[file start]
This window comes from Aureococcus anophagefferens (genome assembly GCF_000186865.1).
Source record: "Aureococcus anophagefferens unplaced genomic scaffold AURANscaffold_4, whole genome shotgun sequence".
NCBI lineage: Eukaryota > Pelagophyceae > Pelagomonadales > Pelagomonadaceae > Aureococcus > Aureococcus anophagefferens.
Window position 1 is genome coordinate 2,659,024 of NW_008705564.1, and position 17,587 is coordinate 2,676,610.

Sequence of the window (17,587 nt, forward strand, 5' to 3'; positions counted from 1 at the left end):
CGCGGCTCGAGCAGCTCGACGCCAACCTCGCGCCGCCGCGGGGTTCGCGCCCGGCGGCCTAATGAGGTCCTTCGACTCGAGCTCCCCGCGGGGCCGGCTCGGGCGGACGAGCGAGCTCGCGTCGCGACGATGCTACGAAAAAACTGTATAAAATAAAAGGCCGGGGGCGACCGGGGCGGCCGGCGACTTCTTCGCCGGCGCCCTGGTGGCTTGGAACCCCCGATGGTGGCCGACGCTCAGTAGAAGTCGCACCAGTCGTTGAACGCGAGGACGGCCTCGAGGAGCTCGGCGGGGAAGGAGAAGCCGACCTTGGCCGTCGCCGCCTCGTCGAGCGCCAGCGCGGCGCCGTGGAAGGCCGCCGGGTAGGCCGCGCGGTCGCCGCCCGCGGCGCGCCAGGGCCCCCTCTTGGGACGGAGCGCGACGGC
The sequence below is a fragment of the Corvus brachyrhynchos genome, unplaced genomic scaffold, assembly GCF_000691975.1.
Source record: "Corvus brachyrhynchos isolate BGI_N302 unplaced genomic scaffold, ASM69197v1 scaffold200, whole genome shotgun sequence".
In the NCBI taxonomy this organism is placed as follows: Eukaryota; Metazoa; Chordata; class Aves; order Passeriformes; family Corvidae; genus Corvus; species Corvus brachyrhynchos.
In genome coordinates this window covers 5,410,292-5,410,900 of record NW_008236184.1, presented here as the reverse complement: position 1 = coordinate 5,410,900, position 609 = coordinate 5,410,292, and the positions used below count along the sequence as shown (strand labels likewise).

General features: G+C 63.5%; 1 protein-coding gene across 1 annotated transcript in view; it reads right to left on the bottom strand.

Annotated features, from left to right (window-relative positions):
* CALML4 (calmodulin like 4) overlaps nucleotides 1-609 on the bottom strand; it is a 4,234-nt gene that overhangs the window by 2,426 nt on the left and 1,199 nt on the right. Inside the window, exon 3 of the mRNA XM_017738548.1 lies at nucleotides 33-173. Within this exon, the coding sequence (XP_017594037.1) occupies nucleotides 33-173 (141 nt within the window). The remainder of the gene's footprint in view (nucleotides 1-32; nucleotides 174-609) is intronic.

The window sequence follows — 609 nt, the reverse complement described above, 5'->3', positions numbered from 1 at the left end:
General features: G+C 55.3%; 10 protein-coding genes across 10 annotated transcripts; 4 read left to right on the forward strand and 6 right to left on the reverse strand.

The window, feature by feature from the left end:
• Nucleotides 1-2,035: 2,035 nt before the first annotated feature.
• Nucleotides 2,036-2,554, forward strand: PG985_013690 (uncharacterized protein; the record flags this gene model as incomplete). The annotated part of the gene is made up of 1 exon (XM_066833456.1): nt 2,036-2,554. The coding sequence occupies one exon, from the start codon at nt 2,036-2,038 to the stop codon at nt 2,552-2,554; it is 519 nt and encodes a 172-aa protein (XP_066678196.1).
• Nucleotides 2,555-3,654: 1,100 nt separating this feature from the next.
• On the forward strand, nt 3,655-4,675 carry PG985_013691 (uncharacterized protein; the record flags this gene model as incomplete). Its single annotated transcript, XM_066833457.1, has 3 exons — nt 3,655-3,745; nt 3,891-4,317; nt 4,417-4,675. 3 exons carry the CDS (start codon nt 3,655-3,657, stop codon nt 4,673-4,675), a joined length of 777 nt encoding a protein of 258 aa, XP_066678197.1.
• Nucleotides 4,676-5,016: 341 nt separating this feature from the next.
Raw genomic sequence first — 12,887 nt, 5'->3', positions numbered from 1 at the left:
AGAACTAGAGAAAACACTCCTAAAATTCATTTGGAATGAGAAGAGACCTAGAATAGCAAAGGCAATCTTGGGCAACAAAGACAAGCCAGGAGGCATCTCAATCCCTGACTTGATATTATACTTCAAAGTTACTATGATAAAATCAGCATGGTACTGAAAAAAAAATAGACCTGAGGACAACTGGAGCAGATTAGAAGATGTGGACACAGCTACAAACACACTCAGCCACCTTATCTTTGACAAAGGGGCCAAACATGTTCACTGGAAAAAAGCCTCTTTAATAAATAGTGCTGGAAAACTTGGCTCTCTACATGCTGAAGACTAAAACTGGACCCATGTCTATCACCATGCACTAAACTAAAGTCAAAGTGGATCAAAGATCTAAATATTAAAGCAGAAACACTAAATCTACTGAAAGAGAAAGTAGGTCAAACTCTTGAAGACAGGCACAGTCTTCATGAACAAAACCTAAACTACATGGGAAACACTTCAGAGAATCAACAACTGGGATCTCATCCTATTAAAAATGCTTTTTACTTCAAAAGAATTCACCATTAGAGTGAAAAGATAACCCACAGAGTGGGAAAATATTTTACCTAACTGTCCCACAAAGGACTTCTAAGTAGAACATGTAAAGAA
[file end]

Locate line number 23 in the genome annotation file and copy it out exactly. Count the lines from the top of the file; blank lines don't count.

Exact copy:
AGAACTAGAGAAAACACTCCTAAAATTCATTTGGAATGAGAAGAGACCTAGAATAGCAAAGGCAATCTTGGGCAACAAAGACAAGCCAGGAGGCATCTCAATCCCTGACTTGATATTATACTTCAAAGTTACTATGATAAAATCAGCATGGTACTGAAAAAAAAATAGACCTGAGGACAACTGGAGCAGATTAGAAGATGTGGACACAGCTACAAACACACTCAGCCACCTTATCTTTGACAAAGGGGCCAAACATGTTCACTGGAAAAAAGCCTCTTTAATAAATAGTGCTGGAAAACTTGGCTCTCTACATGCTGAAGACTAAAACTGGACCCATGTCTATCACCATGCACTAAACTAAAGTCAAAGTGGATCAAAGATCTAAATATTAAAGCAGAAACACTAAATCTACTGAAAGAGAAAGTAGGTCAAACTCTTGAAGACAGGCACAGTCTTCATGAACAAAACCTAAACTACATGGGAAACACTTCAGAGAATCAACAACTGGGATCTCATCCTATTAAAAATGCTTTTTACTTCAAAAGAATTCACCATTAGAGTGAAAAGATAACCCACAGAGTGGGAAAATATTTTACCTAACTGTCCCACAAAGGACTTCTAAGTAGAACATGTAAAGAA